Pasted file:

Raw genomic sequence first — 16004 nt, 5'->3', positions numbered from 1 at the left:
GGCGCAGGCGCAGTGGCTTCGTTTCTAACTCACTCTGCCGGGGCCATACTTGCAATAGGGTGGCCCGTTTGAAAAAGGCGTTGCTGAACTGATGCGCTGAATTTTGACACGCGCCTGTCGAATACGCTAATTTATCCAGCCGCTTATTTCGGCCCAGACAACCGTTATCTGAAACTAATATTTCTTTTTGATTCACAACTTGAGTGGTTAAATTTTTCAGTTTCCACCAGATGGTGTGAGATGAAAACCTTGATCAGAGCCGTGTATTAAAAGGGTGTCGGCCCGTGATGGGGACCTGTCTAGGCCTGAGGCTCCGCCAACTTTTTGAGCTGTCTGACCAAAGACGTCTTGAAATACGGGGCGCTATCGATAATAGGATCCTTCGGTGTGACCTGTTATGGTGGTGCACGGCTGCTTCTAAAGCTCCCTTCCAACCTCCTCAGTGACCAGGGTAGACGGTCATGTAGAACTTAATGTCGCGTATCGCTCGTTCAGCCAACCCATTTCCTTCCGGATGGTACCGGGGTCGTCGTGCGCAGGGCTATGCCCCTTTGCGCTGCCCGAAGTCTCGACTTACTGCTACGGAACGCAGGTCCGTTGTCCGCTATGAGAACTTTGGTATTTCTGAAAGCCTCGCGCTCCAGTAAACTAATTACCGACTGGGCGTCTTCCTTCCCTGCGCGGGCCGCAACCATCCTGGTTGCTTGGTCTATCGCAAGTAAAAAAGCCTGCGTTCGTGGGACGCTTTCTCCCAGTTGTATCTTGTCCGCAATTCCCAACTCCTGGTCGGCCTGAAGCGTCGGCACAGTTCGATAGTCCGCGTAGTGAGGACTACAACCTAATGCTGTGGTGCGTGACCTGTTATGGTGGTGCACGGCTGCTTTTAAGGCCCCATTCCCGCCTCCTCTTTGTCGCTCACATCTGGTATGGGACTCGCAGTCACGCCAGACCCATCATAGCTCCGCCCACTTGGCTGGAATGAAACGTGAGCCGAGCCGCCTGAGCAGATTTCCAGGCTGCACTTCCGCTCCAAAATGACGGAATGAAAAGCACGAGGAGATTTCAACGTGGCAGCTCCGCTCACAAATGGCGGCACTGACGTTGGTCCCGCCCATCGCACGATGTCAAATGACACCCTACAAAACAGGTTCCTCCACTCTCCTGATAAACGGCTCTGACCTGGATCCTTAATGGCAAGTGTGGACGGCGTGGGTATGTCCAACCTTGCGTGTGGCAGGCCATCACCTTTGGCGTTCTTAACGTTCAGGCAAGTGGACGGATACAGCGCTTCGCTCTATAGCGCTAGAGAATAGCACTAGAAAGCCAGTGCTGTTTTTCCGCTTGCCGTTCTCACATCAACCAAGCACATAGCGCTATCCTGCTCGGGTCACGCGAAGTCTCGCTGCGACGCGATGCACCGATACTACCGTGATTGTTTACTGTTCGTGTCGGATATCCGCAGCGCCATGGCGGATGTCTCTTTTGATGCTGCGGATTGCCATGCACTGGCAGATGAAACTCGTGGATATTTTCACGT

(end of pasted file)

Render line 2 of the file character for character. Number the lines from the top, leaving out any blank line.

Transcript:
GGCGCAGGCGCAGTGGCTTCGTTTCTAACTCACTCTGCCGGGGCCATACTTGCAATAGGGTGGCCCGTTTGAAAAAGGCGTTGCTGAACTGATGCGCTGAATTTTGACACGCGCCTGTCGAATACGCTAATTTATCCAGCCGCTTATTTCGGCCCAGACAACCGTTATCTGAAACTAATATTTCTTTTTGATTCACAACTTGAGTGGTTAAATTTTTCAGTTTCCACCAGATGGTGTGAGATGAAAACCTTGATCAGAGCCGTGTATTAAAAGGGTGTCGGCCCGTGATGGGGACCTGTCTAGGCCTGAGGCTCCGCCAACTTTTTGAGCTGTCTGACCAAAGACGTCTTGAAATACGGGGCGCTATCGATAATAGGATCCTTCGGTGTGACCTGTTATGGTGGTGCACGGCTGCTTCTAAAGCTCCCTTCCAACCTCCTCAGTGACCAGGGTAGACGGTCATGTAGAACTTAATGTCGCGTATCGCTCGTTCAGCCAACCCATTTCCTTCCGGATGGTACCGGGGTCGTCGTGCGCAGGGCTATGCCCCTTTGCGCTGCCCGAAGTCTCGACTTACTGCTACGGAACGCAGGTCCGTTGTCCGCTATGAGAACTTTGGTATTTCTGAAAGCCTCGCGCTCCAGTAAACTAATTACCGACTGGGCGTCTTCCTTCCCTGCGCGGGCCGCAACCATCCTGGTTGCTTGGTCTATCGCAAGTAAAAAAGCCTGCGTTCGTGGGACGCTTTCTCCCAGTTGTATCTTGTCCGCAATTCCCAACTCCTGGTCGGCCTGAAGCGTCGGCACAGTTCGATAGTCCGCGTAGTGAGGACTACAACCTAATGCTGTGGTGCGTGACCTGTTATGGTGGTGCACGGCTGCTTTTAAGGCCCCATTCCCGCCTCCTCTTTGTCGCTCACATCTGGTATGGGACTCGCAGTCACGCCAGACCCATCATAGCTCCGCCCACTTGGCTGGAATGAAACGTGAGCCGAGCCGCCTGAGCAGATTTCCAGGCTGCACTTCCGCTCCAAAATGACGGAATGAAAAGCACGAGGAGATTTCAACGTGGCAGCTCCGCTCACAAATGGCGGCACTGACGTTGGTCCCGCCCATCGCACGATGTCAAATGACACCCTACAAAACAGGTTCCTCCACTCTCCTGATAAACGGCTCTGACCTGGATCCTTAATGGCAAGTGTGGACGGCGTGGGTATGTCCAACCTTGCGTGTGGCAGGCCATCACCTTTGGCGTTCTTAACGTTCAGGCAAGTGGACGGATACAGCGCTTCGCTCTATAGCGCTAGAGAATAGCACTAGAAAGCCAGTGCTGTTTTTCCGCTTGCCGTTCTCACATCAACCAAGCACATAGCGCTATCCTGCTCGGGTCACGCGAAGTCTCGCTGCGACGCGATGCACCGATACTACCGTGATTGTTTACTGTTCGTGTCGGATATCCGCAGCGCCATGGCGGATGTCTCTTTTGATGCTGCGGATTGCCATGCACTGGCAGATGAAACTCGTGGATATTTTCACGT